Fairfax County NAACP condemns police chief, claims department is ignoring community concerns

The Fairfax County NAACP is condemning the Fairfax County police chief, saying has refused to meet with them on specifics concerning a reported dramatic increase in shooting incidents and apparent ongoing disparities in policing Black and Latino people.

The accusations come as Police Chief Kevin Davis is outlining his vision for the department at a county Board of Supervisors presentation.

A spokesperson with the Fairfax County Police Department says the chief meets with the county's NAACP leadership regularly but did not address if a meeting has taken place to discuss those specifics.

The Fairfax County NAACP says Davis is ignoring law enforcement experts and the community working group appointed by the Board of Supervisors to study what they describe as a crisis.

Even so, at Tuesday’s presentation, Davis indicated otherwise.

"In the spring of 2022, the FCPD partnered with the Police Executive Research Forum or in response to recent officer-involved shootings. Around the same time, FCPD leadership was requested to assist with the Police Matrix Working Group’s efforts to condense a public safety matrix created through the Safety and Security Chairman’s office," Davis said. "We are extremely appreciative of the work of both groups and their recommendations toward existing FCPD practices, policies and training." 

Davis says the department is seeking to further reinforce the critical decision-making model throughout the department, emphasize mental health calls for service, plus all members and specialized units are now equipped with body-worn cameras and required to utilize them and more.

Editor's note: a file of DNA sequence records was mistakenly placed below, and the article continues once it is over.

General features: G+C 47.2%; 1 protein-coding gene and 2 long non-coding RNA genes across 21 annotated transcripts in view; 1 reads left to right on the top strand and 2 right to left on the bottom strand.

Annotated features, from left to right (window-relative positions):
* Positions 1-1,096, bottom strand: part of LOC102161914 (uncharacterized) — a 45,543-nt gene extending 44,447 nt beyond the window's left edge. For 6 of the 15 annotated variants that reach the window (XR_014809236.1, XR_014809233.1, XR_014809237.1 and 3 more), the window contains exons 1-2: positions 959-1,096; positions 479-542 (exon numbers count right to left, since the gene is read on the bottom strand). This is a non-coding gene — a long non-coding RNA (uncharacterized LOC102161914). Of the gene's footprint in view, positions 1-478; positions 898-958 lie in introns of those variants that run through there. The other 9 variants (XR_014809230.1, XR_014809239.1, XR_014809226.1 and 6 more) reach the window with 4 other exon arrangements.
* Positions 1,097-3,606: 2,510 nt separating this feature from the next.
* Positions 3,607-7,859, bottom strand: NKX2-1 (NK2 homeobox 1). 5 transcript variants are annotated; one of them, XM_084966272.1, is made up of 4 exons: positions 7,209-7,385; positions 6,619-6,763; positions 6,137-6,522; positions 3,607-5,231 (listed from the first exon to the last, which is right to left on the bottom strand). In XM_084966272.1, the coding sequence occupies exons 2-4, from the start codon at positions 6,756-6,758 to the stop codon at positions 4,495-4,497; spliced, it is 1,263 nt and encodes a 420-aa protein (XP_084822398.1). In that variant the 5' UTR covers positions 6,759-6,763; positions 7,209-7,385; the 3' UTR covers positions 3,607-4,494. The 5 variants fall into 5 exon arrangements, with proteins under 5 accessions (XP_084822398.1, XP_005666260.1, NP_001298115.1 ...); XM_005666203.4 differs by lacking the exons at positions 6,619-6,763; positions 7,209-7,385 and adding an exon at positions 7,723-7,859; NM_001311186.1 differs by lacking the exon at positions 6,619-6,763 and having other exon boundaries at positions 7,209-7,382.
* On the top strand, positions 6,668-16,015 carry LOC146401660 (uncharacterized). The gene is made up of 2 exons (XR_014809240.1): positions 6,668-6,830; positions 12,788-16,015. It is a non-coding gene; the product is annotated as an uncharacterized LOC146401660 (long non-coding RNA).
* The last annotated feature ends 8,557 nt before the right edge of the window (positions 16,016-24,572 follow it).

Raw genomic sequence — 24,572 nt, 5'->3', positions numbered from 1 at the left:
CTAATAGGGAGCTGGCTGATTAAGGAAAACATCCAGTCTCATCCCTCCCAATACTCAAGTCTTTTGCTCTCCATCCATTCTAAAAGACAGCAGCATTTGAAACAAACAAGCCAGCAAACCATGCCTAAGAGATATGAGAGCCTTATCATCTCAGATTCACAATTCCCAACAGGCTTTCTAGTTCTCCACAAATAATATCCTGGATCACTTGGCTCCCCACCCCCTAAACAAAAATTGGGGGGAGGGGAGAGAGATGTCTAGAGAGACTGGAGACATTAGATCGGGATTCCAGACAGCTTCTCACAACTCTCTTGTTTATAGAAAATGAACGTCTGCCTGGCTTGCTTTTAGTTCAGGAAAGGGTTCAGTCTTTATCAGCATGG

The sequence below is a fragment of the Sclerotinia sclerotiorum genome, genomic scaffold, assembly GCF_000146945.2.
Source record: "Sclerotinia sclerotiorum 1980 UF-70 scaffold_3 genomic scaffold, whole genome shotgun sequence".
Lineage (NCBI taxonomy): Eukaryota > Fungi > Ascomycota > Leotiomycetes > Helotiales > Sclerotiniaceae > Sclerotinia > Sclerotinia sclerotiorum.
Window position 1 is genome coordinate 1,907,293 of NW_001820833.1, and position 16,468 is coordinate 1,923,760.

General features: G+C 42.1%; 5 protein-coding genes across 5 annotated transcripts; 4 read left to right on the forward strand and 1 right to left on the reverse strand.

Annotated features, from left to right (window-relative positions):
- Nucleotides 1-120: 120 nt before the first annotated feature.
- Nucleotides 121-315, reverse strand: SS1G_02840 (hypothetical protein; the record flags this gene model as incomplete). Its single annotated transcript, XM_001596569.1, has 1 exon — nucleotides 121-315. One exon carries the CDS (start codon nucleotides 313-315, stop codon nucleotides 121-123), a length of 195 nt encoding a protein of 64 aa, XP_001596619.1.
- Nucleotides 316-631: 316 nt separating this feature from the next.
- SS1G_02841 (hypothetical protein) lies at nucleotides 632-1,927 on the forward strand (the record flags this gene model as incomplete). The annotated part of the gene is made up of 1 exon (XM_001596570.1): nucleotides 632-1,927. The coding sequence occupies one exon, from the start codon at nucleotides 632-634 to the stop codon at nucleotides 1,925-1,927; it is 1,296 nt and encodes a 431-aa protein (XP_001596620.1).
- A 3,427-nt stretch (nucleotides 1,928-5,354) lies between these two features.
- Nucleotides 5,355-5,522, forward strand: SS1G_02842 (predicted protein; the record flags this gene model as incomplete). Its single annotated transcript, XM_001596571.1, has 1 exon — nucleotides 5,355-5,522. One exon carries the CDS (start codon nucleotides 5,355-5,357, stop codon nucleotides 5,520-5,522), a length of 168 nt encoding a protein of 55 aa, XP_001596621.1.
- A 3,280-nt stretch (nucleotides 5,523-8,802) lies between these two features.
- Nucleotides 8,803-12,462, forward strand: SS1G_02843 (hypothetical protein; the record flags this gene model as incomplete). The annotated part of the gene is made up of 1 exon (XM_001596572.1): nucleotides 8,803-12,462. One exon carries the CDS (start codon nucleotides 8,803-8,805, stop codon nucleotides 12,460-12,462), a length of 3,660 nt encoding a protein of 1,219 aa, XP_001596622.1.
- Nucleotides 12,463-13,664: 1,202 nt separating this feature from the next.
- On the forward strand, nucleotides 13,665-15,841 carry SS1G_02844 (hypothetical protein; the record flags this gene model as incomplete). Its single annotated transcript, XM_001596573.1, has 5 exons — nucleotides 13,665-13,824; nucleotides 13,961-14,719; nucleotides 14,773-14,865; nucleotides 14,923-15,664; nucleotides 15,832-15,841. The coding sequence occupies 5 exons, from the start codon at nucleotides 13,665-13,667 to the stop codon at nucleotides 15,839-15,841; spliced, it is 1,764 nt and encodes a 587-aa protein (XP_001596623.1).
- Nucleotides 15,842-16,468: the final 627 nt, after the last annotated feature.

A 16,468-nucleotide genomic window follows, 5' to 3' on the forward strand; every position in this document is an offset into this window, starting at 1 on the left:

"The Fairfax County Police Department (FCPD) regularly evaluates and enhances all trainings, policies, and practices of the department. We partner with organizations like PERF and other leading industry research institutes to assist us in maintaining the FCPD as a premiere law enforcement agency in this country. Our policies set the standards and expectations for all our officers’ actions and help guide the department’s training curriculum. Since receiving the recommendations from PERF in early May, we have already adopted numerous innovative and forward-thinking practices that align with their suggestions.   

Chief Davis has overseen the creation and implementation of our Co-responder program. Our co-responder program pairs with our Crisis Intervention Team (CIT), a team of highly trained police officers who have the knowledge and skills to appropriately manage interactions with individuals experiencing a mental health crisis. FCPD prioritizes this training, which has resulted in the department having more CIT trained officers than the majority of law enforcement agencies. Additionally, all FCPD officers have completed Integrating Communications Assessment and Tactics (ICAT) training.  

FCPD implemented a foot pursuit policy prior to the 2023 PERF report within General Order 203: Prisoner Care and Custody. We take pride in being one of the few police departments in the nation to have a foot pursuit policy. This policy effectively captures data, which plays a crucial role in enhancing our training methods and improving the way we take criminals into custody. 

 The FCPD has engaged in ongoing mutually respective dialogue and cooperation with both the Civilian Review Panel (CRP) and Independent Police Auditor since the creation of these two entities.There has only been one published disagreement with the FCPD and CRP in its approximately 6-year existence which was worked through and resolved in accordance with the CRP’s bylaws and FCPD’s obligations to work collaboratively with the CRP. This speaks to our commitment to work in alignment with our community groups and demonstrates the effectiveness of our partnership.  

Fairfax County Police Department is also proud to be a part of nationally renowned law enforcement accreditation agencies, such as CALEA, which helps ensure we are supporting continuous improvement and fostering the pursuit of professional excellence as a law enforcement agency. CALEA accreditation ensures the FCPD can be benchmarked favorably relative to the largest law enforcement agencies in the United States located in comparable urban settings. The department also achieved reaccreditation through the Virginia Law Enforcement Professional Standards Commission (VLEPSC) in September of 2018."